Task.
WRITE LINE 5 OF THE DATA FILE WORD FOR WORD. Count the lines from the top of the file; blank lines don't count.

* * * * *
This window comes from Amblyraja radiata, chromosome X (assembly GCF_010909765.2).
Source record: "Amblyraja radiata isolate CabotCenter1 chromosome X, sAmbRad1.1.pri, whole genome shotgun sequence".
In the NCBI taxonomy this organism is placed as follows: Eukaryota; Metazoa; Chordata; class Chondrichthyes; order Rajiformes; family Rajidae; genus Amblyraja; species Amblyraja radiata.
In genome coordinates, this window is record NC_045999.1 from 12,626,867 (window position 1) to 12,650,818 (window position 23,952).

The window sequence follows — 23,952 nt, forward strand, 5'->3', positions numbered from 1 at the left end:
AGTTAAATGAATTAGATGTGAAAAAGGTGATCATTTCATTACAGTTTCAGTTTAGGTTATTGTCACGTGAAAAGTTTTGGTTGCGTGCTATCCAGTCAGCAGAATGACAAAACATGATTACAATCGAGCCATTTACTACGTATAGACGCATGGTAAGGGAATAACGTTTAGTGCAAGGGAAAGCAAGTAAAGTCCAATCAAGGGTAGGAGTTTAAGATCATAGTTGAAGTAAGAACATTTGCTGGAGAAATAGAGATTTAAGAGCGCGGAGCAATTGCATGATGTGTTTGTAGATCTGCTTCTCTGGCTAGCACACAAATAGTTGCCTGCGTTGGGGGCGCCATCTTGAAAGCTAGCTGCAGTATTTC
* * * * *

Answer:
The window sequence follows — 23,952 nt, forward strand, 5'->3', positions numbered from 1 at the left end: